State attorney formalizes hiring for religious councils

Disciplinary procedures for employees yet to be established.

By
February 11, 2013 04:33
2 minute read.
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For the first time in the state’s history, formal hiring procedures have been instituted for local religious councils by the State Attorney’s Office, it was announced Sunday.

However, there are still no disciplinary procedures in place for local religious council employees.

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Until now, there has been no framework for such procedures against employees in local religious councils, unlike other state bodies and employees that have had them in place since 1963.

According to the Movement for Quality Government in Israel, which submitted a petition to the High Court of Justice in 2007 regarding both hiring practices and the lack of disciplinary procedures, the absence of a standardized recruitment process within local religious councils has led to the inappropriate allocation of jobs by the rabbis and management staff of those bodies.

This is something that the annual State Comptroller Reports have repeatedly highlighted, MQG says.

Local religious councils are tasked with providing religious services to Jewish residents living within its municipal jurisdiction, and are under the authority of the Religious Services Ministry. They provide administrative services for many religious matters, such as marriage registration, synagogue construction and maintenance, burial, kashrut certification and religious slaughter.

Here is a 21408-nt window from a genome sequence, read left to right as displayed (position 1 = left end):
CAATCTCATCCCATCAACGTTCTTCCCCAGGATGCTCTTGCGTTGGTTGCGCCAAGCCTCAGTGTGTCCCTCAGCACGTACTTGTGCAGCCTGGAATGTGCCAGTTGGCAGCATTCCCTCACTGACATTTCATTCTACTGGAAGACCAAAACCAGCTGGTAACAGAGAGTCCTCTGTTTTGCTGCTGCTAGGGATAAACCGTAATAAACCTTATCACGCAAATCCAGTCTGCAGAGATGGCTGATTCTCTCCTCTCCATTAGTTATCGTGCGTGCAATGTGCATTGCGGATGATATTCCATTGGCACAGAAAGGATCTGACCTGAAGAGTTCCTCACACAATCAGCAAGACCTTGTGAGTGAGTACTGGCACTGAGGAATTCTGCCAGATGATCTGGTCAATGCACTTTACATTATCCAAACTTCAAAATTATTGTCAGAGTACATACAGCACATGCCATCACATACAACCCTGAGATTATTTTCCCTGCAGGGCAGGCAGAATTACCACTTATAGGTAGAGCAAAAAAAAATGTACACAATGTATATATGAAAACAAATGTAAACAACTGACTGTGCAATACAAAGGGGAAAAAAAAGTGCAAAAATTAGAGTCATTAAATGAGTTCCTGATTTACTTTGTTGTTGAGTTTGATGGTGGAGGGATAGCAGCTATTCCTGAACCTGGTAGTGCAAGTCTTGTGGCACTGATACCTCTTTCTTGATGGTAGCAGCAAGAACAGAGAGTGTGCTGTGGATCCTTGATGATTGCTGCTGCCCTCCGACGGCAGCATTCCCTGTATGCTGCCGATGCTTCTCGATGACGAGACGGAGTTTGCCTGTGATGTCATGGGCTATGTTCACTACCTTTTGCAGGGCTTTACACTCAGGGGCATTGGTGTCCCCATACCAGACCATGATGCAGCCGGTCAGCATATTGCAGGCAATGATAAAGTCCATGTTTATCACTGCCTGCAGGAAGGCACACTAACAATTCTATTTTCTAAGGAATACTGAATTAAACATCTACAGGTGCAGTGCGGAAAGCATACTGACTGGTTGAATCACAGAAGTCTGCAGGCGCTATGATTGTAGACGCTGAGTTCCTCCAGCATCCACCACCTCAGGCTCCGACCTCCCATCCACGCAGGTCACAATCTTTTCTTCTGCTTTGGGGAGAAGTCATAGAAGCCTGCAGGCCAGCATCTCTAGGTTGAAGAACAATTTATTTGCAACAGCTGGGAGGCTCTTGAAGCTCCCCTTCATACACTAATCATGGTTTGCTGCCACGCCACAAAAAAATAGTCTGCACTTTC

Employees on the councils are under state jurisdiction and their funds and resources come from the central government.

There are 132 local religious councils up and down the country employing 3,000 workers, for which the government spends NIS 201 million a year.

In November, the High Court warned that if disciplinary procedures were not implemented with 90 days, it could issue a final ruling on the matter without a further hearing.

However, in the state’s response to the court, filed last Thursday, it said that the prime minister, who has oversight on the issue, will make a decision on the matter in the coming six months.

The state has frequently pointed to bureaucratic obstacles as the reason behind the ongoing delay in the implementation of disciplinary procedures.

MQC and other groups on the petition argue that the lack of disciplinary procedures for religious council employees allows them to act with impunity toward the general public, encourages corruption and prevents the implementation of best practice.

Attorney Dafna Kiro-Cohen, an MQG lawyer working on the case, said she hoped the High Court would shortly issue a ruling obligating the state to implement these procedures.

“Six years after this petition was filed and innumerable excuses and instances of foot-dragging by the state, the time has come to issue an order that will instruct the prime minister and the Ministry of Religious Services to do what they should have done 30 years ago, and implement the law relating to disciplinary procedures on religious councils,” Kiro-Cohen said.

According to ITIM, an NGO that on provides advice for people seeking to navigate the bureaucracy surrounding religious services, the organization frequently receives complaints about the behavior of religious council employees.

A common complaint, ITIM says, comes from women seeking to open a file for marriage registration, who are refused by the registrar on the grounds that they are not dressed modestly enough.


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